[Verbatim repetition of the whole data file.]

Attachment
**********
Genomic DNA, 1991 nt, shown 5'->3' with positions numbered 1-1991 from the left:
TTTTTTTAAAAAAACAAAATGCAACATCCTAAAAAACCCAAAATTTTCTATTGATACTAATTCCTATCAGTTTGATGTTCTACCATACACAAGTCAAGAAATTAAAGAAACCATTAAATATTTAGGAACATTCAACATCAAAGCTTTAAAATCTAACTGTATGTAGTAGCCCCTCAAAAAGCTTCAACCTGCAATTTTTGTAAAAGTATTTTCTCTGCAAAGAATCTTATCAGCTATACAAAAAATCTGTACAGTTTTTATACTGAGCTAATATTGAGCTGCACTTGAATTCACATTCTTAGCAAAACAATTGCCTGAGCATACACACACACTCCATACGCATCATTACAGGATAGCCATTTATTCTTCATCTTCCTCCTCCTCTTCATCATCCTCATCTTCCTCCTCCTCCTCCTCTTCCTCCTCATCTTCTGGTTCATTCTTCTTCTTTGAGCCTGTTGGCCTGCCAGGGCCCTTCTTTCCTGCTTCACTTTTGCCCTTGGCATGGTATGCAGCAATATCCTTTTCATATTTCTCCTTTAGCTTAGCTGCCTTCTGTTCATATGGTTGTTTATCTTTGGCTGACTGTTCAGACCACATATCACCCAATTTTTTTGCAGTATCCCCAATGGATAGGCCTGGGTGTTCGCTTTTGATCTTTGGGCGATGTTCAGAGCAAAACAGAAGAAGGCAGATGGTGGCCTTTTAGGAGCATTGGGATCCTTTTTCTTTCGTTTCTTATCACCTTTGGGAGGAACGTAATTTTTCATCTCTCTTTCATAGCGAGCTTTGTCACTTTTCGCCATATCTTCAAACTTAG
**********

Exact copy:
Genomic DNA, 1991 nt, shown 5'->3' with positions numbered 1-1991 from the left:
TTTTTTTAAAAAAACAAAATGCAACATCCTAAAAAACCCAAAATTTTCTATTGATACTAATTCCTATCAGTTTGATGTTCTACCATACACAAGTCAAGAAATTAAAGAAACCATTAAATATTTAGGAACATTCAACATCAAAGCTTTAAAATCTAACTGTATGTAGTAGCCCCTCAAAAAGCTTCAACCTGCAATTTTTGTAAAAGTATTTTCTCTGCAAAGAATCTTATCAGCTATACAAAAAATCTGTACAGTTTTTATACTGAGCTAATATTGAGCTGCACTTGAATTCACATTCTTAGCAAAACAATTGCCTGAGCATACACACACACTCCATACGCATCATTACAGGATAGCCATTTATTCTTCATCTTCCTCCTCCTCTTCATCATCCTCATCTTCCTCCTCCTCCTCCTCTTCCTCCTCATCTTCTGGTTCATTCTTCTTCTTTGAGCCTGTTGGCCTGCCAGGGCCCTTCTTTCCTGCTTCACTTTTGCCCTTGGCATGGTATGCAGCAATATCCTTTTCATATTTCTCCTTTAGCTTAGCTGCCTTCTGTTCATATGGTTGTTTATCTTTGGCTGACTGTTCAGACCACATATCACCCAATTTTTTTGCAGTATCCCCAATGGATAGGCCTGGGTGTTCGCTTTTGATCTTTGGGCGATGTTCAGAGCAAAACAGAAGAAGGCAGATGGTGGCCTTTTAGGAGCATTGGGATCCTTTTTCTTTCGTTTCTTATCACCTTTGGGAGGAACGTAATTTTTCATCTCTCTTTCATAGCGAGCTTTGTCACTTTTCGCCATATCTTCAAACTTAG